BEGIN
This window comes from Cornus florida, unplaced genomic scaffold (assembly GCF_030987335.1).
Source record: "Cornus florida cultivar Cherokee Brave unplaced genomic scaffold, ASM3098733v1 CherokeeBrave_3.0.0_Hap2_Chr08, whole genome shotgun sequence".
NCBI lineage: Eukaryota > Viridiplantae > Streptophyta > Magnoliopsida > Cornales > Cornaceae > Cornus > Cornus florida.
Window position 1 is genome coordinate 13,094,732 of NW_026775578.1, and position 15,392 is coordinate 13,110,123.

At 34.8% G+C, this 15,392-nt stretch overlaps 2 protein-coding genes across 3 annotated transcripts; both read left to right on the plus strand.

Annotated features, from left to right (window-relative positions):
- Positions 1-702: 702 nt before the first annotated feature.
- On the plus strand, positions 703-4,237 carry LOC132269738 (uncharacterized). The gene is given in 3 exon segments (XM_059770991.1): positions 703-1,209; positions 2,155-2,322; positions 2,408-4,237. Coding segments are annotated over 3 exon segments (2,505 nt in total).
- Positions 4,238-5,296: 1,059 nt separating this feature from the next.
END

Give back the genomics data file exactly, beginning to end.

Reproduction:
This window comes from Cornus florida, unplaced genomic scaffold (assembly GCF_030987335.1).
Source record: "Cornus florida cultivar Cherokee Brave unplaced genomic scaffold, ASM3098733v1 CherokeeBrave_3.0.0_Hap2_Chr08, whole genome shotgun sequence".
NCBI lineage: Eukaryota > Viridiplantae > Streptophyta > Magnoliopsida > Cornales > Cornaceae > Cornus > Cornus florida.
Window position 1 is genome coordinate 13,094,732 of NW_026775578.1, and position 15,392 is coordinate 13,110,123.

At 34.8% G+C, this 15,392-nt stretch overlaps 2 protein-coding genes across 3 annotated transcripts; both read left to right on the plus strand.

Annotated features, from left to right (window-relative positions):
- Positions 1-702: 702 nt before the first annotated feature.
- On the plus strand, positions 703-4,237 carry LOC132269738 (uncharacterized). The gene is given in 3 exon segments (XM_059770991.1): positions 703-1,209; positions 2,155-2,322; positions 2,408-4,237. Coding segments are annotated over 3 exon segments (2,505 nt in total).
- Positions 4,238-5,296: 1,059 nt separating this feature from the next.